Flux extensions for JUDI
Author slimgroup
7 Stars
Updated Last
11 Months Ago
Started In
July 2019



JUDI4Flux: Seismic modeling for deep learning

JUDI4Flux enables compositions of seismic modeling operators with (convolutional) neural networks. JUDI4Flux is an extension of JUDI, a framework for seismic modeling and inversion with automatic code generation and performance optimization based on Devito. JUDI4Flux integrates JUDI's linear and non-linear modeling operators into the Flux deep learning library, thus allowing the implementation of physics-driven neural networks. For backpropagation, JUDI4Flux calls JUDI's adjoint PDE solvers, thus making it possible to backpropagate efficiently through single or multiple PDE layers and scale to large problem sizes.


  • Compatibility with the Julia Flux deep learning library. Both Flux and JUDI are based on abstract high-level mathematical expressions that enable clean coding.

  • Blazingly fast seismic modeling routines using stencil-based finite-difference C code, which is automatically generated and optimized by Devito.

  • Supported operators: forward/adjoint modeling, linearized Born scattering/RTM


User installation:

] add https://github.com/slimgroup/JUDI4Flux.jl

Developer installation:

] dev https://github.com/slimgroup/JUDI4Flux.jl

Linear and nonlinear JUDI operators with Flux

JUDI4Flux enables compositions of neural network layers (e.g. convolutional or fully-connected layers) with operators for seismic modeling. Instead of having to re-implement seismic modeling operators with convolutions from machine learning libraries, this makes it possible to use existing modeling operators, namely JUDI operators for Born- and nonlinear modeling. Even more importantly, we can evaluate these operators during backpropagation by calling the corresponding adjoint operators, but fully integrate them into Flux's automatic differentiation (AD) module (Flux.Tracker).

This allows combining JUDI operators with Flux misfit functions to compute gradients for least squares RTM (LS-RTM) or full waveform inversion (FWI) and combinations of modeling and neural network layers. For example, the following code show an example of combining the Born scattering operator with a dense neural network layer (check here for the full example):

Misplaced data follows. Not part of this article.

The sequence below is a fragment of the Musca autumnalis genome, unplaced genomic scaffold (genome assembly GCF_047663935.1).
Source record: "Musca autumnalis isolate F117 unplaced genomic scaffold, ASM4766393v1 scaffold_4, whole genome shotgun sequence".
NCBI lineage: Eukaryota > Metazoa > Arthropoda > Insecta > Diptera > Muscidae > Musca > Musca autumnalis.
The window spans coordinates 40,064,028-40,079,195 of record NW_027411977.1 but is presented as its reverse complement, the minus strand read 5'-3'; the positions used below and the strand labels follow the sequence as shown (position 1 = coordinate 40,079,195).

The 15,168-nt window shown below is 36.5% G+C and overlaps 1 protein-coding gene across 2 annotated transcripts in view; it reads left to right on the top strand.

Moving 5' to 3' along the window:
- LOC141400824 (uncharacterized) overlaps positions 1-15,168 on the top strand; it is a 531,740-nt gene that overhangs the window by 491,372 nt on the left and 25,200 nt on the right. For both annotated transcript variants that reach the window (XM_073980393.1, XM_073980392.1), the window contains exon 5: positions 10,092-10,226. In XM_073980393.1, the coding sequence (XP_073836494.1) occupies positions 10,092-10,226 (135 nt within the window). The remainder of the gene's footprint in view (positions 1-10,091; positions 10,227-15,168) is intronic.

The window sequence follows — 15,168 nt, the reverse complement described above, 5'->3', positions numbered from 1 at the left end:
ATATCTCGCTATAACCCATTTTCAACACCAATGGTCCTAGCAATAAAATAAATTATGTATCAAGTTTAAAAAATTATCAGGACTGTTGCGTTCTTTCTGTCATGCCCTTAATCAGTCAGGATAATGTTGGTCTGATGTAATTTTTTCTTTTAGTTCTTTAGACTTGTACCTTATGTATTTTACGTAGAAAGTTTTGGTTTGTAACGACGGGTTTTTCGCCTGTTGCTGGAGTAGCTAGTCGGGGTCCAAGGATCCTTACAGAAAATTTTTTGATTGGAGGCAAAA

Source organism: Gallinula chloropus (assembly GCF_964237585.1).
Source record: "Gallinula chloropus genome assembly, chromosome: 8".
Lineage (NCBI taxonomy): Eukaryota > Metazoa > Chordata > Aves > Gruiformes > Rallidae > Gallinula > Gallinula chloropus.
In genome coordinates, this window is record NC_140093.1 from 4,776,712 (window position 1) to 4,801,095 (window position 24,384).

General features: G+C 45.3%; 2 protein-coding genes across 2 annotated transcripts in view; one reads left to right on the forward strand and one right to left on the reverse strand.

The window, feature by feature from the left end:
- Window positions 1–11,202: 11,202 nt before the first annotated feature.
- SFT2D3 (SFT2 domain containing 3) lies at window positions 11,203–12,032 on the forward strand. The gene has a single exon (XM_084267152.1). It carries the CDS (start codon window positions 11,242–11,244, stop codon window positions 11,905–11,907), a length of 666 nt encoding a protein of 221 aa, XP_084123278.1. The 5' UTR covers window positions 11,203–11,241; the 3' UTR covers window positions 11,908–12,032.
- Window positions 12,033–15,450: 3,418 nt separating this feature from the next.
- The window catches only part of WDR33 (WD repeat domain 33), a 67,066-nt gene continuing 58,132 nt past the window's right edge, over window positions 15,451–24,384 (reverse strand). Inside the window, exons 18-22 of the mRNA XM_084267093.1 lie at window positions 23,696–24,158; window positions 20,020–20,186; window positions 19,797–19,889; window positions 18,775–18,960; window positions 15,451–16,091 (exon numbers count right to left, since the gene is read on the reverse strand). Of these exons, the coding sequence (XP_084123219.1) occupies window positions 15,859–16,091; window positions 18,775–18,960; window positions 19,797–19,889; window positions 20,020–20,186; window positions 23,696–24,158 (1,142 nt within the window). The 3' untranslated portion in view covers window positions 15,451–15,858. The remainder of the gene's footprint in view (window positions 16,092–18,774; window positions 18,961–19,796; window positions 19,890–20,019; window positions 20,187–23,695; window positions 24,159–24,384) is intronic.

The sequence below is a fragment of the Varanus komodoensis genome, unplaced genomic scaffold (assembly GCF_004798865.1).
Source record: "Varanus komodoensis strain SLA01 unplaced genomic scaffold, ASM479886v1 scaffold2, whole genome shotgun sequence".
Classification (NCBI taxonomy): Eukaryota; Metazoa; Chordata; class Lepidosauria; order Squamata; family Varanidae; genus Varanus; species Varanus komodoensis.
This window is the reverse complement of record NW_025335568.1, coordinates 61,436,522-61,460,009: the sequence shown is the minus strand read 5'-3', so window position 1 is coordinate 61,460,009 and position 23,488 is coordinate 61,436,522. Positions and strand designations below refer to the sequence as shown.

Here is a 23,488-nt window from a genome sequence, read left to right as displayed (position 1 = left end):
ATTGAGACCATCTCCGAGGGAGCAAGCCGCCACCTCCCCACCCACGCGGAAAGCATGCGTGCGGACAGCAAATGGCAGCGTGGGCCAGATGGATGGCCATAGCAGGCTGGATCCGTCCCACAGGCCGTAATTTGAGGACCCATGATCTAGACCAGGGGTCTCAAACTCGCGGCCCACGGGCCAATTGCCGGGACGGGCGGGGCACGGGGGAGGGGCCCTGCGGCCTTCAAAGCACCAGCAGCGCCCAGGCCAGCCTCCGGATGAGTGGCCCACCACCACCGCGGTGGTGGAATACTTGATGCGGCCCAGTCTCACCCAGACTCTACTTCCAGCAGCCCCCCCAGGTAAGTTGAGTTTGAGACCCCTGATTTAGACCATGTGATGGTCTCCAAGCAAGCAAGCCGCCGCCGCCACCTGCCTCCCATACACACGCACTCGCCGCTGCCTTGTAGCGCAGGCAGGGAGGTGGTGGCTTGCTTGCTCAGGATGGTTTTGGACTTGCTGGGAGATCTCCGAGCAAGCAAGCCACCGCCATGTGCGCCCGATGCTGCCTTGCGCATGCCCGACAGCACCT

# Test demigration operator w/ Flux Dense Layer
y = randn(Float32, 100)
W = randn(Float32, 100, length(y))
b = randn(Float32, 100)

# Linearized Born operator
J = judiJacobian(F, q)

# Example image
x = vec(image)

predict(x) = W*(J*x) .+ b
loss(x,y) = Flux.mse(predict(x), y)

# Compute gradient w/ Flux
gs = gradient(() -> loss(x, y), params(W, b, x))
gs[x]   # evalute gradient of x

Using non-linear modeling operators and convolutional layers is possible as well! For example, the following code shows how to integrate an extended source modeling JUDI operator into a shallow CNN, consisting of two convolutional layers, with a nonlinear forward modeling layer ℱ in-between them. As before, we can define a loss function using Flux utilities and compute derivatives with respect to various parameters, such as the squared slowness vector m. Once again, gradients of layers containing JUDI operators are computed using the corresponding adjoints or JUDI gradients, instead of Flux's Tracker module (full example here):

# Extended source modeling operator
model = Model(n, d, o, m)
Pr = judiProjection(info, recGeometry)
A_inv = judiModeling(info, model; options=opt)
Pw = judiLRWF(info, wavelet)

# Network layers
ℱ = ExtendedQForward(Pr*A_inv*adjoint(Pw))
conv1 = Conv((3, 3), 1=>1, pad=1, stride=1)
conv2 = Conv((3, 3), 1=>1, pad=1, stride=1)

# Network and loss
function predict(x, m)
    x = conv1(x)
    x = ℱ(x, m)    # m is the velocity model
    x = conv2(x)
    return x

loss(x, m, y) = Flux.mse(predict(x, m), y)

# Compute gradient w/ Flux
p = params(x, m, conv1, conv2)
gs = gradient(() -> loss(x, m, y), p)

gs[m]   # evalute gradient w.r.t. m
gs[conv1.weight]   # evalute gradient w.r.t. the convolution kernel

Example applications

A possible application of JUDI4Flux is the implementation of loop-unrolled LS-RTM algorithms - physics-augmented convolutional neural networks for seismic imaging. By training a loop unrolled LS-RTM network using pairs of true images and observed data, this makes it possible to obtain high-fidelity images from noisy simultaneous shot records. The below figure compares RTM, standard LS-RTM with gradient descent and loop unrolled LS-RTM. Each image is obtained from a single simultaneous shot record only. (Full preprint to be added to arXiv shortly.)

Related work

  • For a similar framework in Python that interfaces PyTorch (and actually predates JUDI4Flux), please check out Alan Richardson very cool package deepwave. Similar to JUDI4Flux, this package integrates seismic modeling and linearized modeling functions based on finite-difference stencil code into a deep learning framework. Alan's package supports seismic modeling on both CPUs and GPUs.

  • DiffEqFlux.jl is a Julia package that integrates the DifferentialEquations.jl package for more generic ODEs/PDEs into Flux.


This package was written by Philipp Witte from the Seismic Laboratory for Imaging and Modeling (SLIM) at the Georgia Institute of Technology.